Fifty years ago today, gays, lesbians and transgender people took a stand
against discrimination. Homosexual relations were illegal in New York City
in 1969. Gay bars emerged as places where individuals could socialize
without fear of judgment from the general public, although the police
regularly harassed these establishments. On June 28, 1969, New York
City policemen raided the Stonewall Inn, a known gay bar, to arrest anyone
not wearing at least three articles of gender appropriate clothing.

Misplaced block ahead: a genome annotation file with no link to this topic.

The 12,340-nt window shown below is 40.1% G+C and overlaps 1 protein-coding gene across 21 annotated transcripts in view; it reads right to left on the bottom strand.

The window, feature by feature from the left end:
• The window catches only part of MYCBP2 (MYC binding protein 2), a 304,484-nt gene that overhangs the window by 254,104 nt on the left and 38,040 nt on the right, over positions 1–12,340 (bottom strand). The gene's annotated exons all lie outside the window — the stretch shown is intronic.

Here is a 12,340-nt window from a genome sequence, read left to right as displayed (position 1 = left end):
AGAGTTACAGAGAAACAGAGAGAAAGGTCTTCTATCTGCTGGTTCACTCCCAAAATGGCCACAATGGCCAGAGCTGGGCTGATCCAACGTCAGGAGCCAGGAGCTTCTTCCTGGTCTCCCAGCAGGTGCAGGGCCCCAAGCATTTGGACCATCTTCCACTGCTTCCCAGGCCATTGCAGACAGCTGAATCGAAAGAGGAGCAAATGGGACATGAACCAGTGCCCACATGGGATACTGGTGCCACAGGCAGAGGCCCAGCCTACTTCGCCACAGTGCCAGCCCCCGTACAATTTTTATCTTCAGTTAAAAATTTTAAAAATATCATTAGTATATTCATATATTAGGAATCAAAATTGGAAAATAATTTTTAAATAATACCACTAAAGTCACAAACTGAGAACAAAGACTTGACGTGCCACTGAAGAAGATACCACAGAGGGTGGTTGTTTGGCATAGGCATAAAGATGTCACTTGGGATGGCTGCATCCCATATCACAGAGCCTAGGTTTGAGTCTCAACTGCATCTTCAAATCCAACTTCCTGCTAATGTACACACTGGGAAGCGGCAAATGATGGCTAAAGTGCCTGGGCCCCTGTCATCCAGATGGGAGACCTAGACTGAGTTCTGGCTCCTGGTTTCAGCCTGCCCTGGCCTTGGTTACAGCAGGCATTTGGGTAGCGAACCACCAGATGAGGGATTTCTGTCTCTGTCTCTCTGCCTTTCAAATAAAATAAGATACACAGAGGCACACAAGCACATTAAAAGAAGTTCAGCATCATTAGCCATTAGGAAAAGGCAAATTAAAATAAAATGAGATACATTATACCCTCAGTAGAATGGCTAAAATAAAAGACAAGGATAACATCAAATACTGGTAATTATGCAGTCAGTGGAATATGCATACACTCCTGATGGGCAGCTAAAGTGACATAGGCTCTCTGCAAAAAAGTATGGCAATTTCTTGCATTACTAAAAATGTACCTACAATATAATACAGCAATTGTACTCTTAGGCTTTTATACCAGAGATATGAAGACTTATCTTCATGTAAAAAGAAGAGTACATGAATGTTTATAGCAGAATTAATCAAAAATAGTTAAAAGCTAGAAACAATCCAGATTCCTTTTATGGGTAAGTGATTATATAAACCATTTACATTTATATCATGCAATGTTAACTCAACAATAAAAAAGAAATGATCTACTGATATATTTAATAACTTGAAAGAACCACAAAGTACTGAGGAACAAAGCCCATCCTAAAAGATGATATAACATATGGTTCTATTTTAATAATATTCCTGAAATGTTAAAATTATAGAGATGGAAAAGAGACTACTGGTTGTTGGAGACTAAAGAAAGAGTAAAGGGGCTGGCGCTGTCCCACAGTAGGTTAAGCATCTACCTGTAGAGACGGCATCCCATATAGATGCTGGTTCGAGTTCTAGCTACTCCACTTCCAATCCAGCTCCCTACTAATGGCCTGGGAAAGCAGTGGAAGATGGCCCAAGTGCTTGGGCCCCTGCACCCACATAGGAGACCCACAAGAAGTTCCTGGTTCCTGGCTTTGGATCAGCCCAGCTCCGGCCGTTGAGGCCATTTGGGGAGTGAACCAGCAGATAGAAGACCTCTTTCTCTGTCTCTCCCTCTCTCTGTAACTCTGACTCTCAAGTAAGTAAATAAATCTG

Typically, these raids were met with little resistance, but on this night the
beleaguered patrons fought back. The police were forced to barricade
themselves in the bar until they were rescued by reinforcements.
“Stonewall” helped ignite political activism for gay rights, and is
commemorated annually in June Gay Pride celebrations.

Now, fifty years later, James O’Neill, Commissioner of the New York Police
Department, speaking at a Pride Month event, apologized to the LGBTQ
community for its discriminatory actions on the night of June 28, 1969.
Commissioner O’Neill said “The actions taken by the NYPD were wrong—
plan and simple.” You can watch his comments here: https://youtu.be/

A special thanks to the following:


- Abby Sullivan, PCC Summer Intern

June 28, 2019